Robert Barnard: "Highly traditional recipe, but not done with the same conviction as in the thirties. Nobody much is what they seem, and old sins cast long shadows. Mrs Oliver looms large here, as she was frequently to do from now on, both in Poirot books and in others."
Film, TV or theatrical adaptationsEdit
First adapted to film with Peter Ustinov and Jean Stapleton starring as Poirot and Oliver in a 1986 adaptation set in the present-day. It was shot largely on location at West Wycombe Park in Buckinghamshire.
Video game adaptationEdit
On 15 October 2009, I-play released a downloadable hidden object game based on Dead Man's Folly (see the external links).
- 1956, Dodd Mead and Company (New York), October 1956, Hardback, 216 pp
- 1956, Collins Crime Club (London), 5 November 1956, Hardback, 256 pp
- 1957, Pocket Books (New York), Paperback, 178 pp
- 1960, Fontana Books (Imprint of HarperCollins), Paperback, 192 pp
- 1966, Pan Books, Paperback, 189 pp
- 1967, Ulverscroft Large-print Edition, Hardcover, 205 pp
The novel was first serialised in the US in Collier's Weekly in three abridged instalments from 20 July (Volume 138, Number 2) to 17 August 1956 (Volume 138, Number 4) with illustrations by Robert Fawcett.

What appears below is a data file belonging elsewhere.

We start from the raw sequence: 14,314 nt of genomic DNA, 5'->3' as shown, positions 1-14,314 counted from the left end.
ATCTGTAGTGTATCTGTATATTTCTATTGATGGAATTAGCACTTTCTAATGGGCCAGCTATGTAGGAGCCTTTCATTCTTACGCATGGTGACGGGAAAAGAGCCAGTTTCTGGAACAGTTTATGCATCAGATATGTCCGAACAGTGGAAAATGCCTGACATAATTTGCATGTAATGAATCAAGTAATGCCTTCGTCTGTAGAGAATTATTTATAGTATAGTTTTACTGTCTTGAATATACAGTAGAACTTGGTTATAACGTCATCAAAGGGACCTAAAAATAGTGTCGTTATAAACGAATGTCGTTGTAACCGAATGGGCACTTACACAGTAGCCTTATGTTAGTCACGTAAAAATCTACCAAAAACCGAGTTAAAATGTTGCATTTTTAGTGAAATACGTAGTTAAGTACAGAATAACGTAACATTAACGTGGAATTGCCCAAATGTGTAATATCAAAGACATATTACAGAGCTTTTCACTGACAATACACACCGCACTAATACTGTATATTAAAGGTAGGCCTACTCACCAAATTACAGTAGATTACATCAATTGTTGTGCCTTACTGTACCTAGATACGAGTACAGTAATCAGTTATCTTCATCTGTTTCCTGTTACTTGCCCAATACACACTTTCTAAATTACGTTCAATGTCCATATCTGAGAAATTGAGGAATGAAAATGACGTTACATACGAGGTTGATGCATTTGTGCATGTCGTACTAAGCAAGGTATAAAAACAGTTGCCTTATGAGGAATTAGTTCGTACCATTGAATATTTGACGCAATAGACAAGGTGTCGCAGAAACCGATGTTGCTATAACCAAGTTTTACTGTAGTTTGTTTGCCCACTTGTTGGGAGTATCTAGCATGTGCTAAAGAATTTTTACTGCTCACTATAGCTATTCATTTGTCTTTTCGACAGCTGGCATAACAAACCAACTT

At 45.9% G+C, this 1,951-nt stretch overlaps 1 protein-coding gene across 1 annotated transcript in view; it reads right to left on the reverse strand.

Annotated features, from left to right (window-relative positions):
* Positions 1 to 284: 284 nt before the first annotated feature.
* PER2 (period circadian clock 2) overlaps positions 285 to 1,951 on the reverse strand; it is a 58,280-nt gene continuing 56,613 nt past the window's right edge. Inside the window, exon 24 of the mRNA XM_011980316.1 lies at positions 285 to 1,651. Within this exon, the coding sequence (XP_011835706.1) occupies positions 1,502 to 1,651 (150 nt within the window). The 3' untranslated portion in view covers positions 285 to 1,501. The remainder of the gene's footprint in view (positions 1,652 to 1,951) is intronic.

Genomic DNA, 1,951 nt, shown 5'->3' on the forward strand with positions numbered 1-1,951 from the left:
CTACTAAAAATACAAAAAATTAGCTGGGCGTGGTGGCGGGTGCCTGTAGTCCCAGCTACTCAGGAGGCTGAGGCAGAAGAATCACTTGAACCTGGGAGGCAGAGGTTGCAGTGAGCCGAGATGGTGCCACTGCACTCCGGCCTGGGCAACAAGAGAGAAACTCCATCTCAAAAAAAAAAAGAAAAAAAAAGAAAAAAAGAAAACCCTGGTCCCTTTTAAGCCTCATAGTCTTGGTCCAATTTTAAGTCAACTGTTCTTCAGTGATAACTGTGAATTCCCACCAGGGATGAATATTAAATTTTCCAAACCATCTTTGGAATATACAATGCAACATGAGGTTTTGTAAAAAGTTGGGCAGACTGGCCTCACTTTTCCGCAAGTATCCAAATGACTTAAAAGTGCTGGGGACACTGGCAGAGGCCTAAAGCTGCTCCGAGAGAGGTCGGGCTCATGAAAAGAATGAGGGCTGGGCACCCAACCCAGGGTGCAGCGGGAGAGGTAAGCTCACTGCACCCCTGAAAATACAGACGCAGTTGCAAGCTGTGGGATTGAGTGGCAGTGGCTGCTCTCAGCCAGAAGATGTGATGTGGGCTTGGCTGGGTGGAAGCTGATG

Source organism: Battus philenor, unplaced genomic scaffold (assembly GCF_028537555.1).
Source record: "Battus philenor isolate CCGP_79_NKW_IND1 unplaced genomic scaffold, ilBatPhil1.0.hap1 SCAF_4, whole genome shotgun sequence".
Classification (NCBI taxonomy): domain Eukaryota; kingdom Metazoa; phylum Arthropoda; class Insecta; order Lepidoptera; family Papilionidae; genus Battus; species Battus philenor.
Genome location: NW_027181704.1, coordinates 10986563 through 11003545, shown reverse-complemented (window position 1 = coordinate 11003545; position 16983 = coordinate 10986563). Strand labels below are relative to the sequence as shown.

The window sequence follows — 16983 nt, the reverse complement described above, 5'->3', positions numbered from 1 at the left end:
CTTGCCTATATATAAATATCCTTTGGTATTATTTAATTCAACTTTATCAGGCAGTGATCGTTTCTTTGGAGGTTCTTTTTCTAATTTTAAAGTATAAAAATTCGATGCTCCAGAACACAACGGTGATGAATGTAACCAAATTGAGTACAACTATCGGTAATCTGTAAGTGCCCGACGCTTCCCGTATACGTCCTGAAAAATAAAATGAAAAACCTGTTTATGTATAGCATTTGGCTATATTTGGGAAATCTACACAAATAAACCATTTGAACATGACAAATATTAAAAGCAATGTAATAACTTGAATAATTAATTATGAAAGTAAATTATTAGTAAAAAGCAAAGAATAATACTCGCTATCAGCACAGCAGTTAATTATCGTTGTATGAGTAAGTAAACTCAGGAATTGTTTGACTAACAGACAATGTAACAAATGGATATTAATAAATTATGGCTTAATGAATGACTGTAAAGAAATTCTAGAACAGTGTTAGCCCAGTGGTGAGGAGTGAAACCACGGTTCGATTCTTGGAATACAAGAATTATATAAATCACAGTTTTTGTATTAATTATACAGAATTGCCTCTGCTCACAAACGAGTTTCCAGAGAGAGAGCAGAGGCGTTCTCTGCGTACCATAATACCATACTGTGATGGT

In the UK the novel was first serialised in the weekly magazine John Bull in six abridged instalments from 11 August (Volume 100, Number 2615) to 15 September 1956 (Volume 100, Number 2620) with illustrations by "Fancett".
- Czech: Hra na vraždu (Game of Murder)
- Dutch: Zoek de moordenaar (Seek the murderer)
- German: Wiedersehen mit Mrs. Oliver (Mrs. Oliver revisited)
- Hungarian: Gloriett a hullának (Folly for the Dead Body), Gyilkosvadászat (Murderer Hunting)
- Italian: La sagra del delitto (The Crime Party)
- Russian: Причуда (=Prichuda, A Folly), Причуда мертвеца (=Prichuda mertvetsa, Dead Man's Folly), Конец человеческой глупости (=Konets chelovecheskoy gluposti, End of Human Foolishness)
- Spanish: El Templete de Nasse House (The Pavilion of Nasse House)
- French: Poirot joue le jeu (Poirot plays the game)
- Indonesian: Kubur Berkubah (Domed Tomb)
- Turkish: Sonuncu Kurban (The last victim)